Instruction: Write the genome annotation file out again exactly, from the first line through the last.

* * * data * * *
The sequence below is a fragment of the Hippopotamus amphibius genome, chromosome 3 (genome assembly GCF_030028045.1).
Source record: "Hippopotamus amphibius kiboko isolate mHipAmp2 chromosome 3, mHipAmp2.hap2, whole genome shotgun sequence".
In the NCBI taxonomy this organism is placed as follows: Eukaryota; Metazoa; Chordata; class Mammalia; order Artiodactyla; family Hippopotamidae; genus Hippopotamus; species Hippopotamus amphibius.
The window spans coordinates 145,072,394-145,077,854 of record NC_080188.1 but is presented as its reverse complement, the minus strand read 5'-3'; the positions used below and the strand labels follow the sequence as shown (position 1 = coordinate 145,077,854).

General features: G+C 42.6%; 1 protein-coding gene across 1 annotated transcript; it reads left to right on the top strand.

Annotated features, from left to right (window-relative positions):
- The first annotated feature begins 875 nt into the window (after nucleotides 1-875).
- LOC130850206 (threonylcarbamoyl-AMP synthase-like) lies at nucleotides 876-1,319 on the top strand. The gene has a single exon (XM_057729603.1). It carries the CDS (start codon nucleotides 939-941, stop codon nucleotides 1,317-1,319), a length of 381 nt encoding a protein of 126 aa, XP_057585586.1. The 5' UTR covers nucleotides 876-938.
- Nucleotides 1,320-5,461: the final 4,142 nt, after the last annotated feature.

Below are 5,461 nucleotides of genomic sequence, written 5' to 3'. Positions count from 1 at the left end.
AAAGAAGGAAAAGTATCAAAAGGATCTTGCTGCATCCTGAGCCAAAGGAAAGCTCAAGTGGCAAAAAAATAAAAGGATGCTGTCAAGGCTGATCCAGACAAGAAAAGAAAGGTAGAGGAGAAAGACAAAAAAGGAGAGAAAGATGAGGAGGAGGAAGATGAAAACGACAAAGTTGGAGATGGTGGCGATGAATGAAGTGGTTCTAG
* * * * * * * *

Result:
The sequence below is a fragment of the Hippopotamus amphibius genome, chromosome 3 (genome assembly GCF_030028045.1).
Source record: "Hippopotamus amphibius kiboko isolate mHipAmp2 chromosome 3, mHipAmp2.hap2, whole genome shotgun sequence".
In the NCBI taxonomy this organism is placed as follows: Eukaryota; Metazoa; Chordata; class Mammalia; order Artiodactyla; family Hippopotamidae; genus Hippopotamus; species Hippopotamus amphibius.
The window spans coordinates 145,072,394-145,077,854 of record NC_080188.1 but is presented as its reverse complement, the minus strand read 5'-3'; the positions used below and the strand labels follow the sequence as shown (position 1 = coordinate 145,077,854).

General features: G+C 42.6%; 1 protein-coding gene across 1 annotated transcript; it reads left to right on the top strand.

Annotated features, from left to right (window-relative positions):
- The first annotated feature begins 875 nt into the window (after nucleotides 1-875).
- LOC130850206 (threonylcarbamoyl-AMP synthase-like) lies at nucleotides 876-1,319 on the top strand. The gene has a single exon (XM_057729603.1). It carries the CDS (start codon nucleotides 939-941, stop codon nucleotides 1,317-1,319), a length of 381 nt encoding a protein of 126 aa, XP_057585586.1. The 5' UTR covers nucleotides 876-938.
- Nucleotides 1,320-5,461: the final 4,142 nt, after the last annotated feature.

Below are 5,461 nucleotides of genomic sequence, written 5' to 3'. Positions count from 1 at the left end.
AAAGAAGGAAAAGTATCAAAAGGATCTTGCTGCATCCTGAGCCAAAGGAAAGCTCAAGTGGCAAAAAAATAAAAGGATGCTGTCAAGGCTGATCCAGACAAGAAAAGAAAGGTAGAGGAGAAAGACAAAAAAGGAGAGAAAGATGAGGAGGAGGAAGATGAAAACGACAAAGTTGGAGATGGTGGCGATGAATGAAGTGGTTCTAG